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WorldLine Training

WorldLine Training

Successfully Managing Transformation

Are you harbouring a problem with communication that doesn't seem to have a cause? Do you suspect a glitch in the information flow but can't pin it down to anything concrete? In your quest for cohesive leadership, you may be finding that some are far more aligned with your mission than others. What do you do?

Relationships are subject to all kinds of power struggles, with various forms of cause and effect; on the whole we are able only to see what is 'being done' to us and largely unaware of what we're doing to the other person. Empathy and self-management are pretty critical additions to the soft-skill toolkit these days, for companies want more than ever to be fostering healthy environments. Wages aside, people come to work expecting more respect, and the demand for self-worth is not only valid, it's proving that mentality directly affects productivity.

Self-management is a pre-requisite for cultural transformation. While no-one is to blame for negativity taking hold, everyone concurrently needs to step up to the plate in counteracting it. Awareness and empathy may represent new features of workplace protocol to a lot of people, and given that we have very little (if any) grounding in our early years in this respect, it's reasonable to expect a degree of fear at the outset.

In a healthy workplace, people enjoy coming in every day. They know their workmates have home lives of their own to contend with and have built a foundation of empathy that allows for various emotions to be recognised and understood. Sharing ground in appreciation of each other's roles and values, a culture that has positivity at heart will sweep away power struggles and back-biting to bring about a flow of communication that's productive and innovative. This is why a strong foundation of best-practice self-management is so essential to culture transformation.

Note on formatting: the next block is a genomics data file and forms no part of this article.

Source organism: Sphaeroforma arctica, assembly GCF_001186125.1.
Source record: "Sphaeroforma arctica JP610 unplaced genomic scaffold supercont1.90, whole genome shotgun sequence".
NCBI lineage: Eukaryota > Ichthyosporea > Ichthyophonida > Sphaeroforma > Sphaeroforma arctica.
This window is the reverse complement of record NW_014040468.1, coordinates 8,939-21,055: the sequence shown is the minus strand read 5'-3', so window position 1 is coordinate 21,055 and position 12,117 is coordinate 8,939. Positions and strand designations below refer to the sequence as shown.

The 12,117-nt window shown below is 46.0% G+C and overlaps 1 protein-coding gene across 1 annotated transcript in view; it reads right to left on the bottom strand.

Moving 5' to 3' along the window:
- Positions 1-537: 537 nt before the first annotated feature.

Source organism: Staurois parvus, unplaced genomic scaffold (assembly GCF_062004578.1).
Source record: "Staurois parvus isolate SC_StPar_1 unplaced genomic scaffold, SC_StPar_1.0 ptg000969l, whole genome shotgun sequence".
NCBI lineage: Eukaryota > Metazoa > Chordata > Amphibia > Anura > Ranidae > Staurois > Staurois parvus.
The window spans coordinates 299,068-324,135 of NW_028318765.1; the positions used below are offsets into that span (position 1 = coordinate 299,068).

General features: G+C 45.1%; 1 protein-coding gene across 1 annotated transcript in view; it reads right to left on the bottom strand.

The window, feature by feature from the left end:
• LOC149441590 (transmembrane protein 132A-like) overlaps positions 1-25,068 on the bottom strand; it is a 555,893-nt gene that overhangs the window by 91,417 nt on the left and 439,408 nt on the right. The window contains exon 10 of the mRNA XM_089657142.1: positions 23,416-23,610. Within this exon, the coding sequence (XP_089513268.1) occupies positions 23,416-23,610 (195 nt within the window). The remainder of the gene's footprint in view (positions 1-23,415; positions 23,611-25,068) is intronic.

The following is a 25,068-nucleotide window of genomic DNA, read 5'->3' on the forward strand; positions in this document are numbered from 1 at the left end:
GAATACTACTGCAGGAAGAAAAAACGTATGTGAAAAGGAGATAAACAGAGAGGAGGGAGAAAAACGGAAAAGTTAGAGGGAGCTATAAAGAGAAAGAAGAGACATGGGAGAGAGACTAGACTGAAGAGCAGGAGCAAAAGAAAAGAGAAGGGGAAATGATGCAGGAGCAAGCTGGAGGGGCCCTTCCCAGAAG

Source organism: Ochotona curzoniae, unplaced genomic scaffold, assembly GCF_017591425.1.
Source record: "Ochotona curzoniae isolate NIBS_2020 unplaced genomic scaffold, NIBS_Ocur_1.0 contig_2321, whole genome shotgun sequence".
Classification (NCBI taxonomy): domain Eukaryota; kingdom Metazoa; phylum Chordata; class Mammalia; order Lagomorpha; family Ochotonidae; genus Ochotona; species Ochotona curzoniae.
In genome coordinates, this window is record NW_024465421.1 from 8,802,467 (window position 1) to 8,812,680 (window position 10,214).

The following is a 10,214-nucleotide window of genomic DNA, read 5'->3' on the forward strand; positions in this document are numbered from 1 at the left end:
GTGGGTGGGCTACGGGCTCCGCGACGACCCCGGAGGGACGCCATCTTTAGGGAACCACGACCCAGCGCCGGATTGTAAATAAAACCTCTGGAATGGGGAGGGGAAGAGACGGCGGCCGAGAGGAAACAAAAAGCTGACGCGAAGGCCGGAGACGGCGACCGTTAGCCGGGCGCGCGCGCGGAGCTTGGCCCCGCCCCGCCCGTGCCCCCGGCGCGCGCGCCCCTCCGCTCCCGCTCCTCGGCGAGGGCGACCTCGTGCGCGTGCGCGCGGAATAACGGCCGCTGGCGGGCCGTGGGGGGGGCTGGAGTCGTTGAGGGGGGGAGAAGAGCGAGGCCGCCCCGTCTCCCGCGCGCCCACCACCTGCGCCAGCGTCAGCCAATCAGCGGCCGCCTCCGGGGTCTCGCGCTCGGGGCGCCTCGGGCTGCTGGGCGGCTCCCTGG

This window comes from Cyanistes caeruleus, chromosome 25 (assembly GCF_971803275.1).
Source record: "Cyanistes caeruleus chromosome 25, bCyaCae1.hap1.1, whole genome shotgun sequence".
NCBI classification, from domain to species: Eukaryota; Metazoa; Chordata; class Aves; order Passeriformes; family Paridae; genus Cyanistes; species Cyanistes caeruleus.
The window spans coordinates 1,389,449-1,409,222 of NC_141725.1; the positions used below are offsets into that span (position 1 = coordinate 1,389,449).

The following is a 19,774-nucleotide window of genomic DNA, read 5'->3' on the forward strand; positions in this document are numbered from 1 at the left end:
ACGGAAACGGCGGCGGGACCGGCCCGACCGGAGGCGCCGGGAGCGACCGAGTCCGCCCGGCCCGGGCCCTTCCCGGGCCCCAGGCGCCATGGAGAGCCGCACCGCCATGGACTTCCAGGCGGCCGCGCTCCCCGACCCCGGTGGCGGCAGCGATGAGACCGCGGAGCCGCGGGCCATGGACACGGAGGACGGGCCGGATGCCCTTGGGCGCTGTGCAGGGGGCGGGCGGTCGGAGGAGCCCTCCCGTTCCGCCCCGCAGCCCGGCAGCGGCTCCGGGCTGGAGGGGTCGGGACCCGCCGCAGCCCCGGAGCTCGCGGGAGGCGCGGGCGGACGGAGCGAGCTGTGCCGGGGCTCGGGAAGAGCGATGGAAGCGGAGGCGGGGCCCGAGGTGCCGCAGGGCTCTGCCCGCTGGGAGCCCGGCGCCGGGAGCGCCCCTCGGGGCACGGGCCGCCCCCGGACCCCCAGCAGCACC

Here's an article (shared on LinkedIn by Jonathan Willson of Stop Hurt at Work) that outlines a behaviour with which we're all familiar. Society has not taught us well in the art of self-analysis, so we are left with a set of conditions which in the main are erroneous when it comes to the way we view ourselves - good leadership comes with a recognition that none of us are perfect, personal development a perpetual work-in-progress.

As part of a consortium of companies based in the engineering sector, we find common ground in facing situations wherein protection of power and information, particularly in the mid-management sector, becomes prioritised above the health of the company - a dangerous keg of destructive potentials that often goes undetected, even though the affected organisation may be well aware that there's a problem.

For updates on solutions and help with cultural crises, follow and get in touch for a confidential chat.

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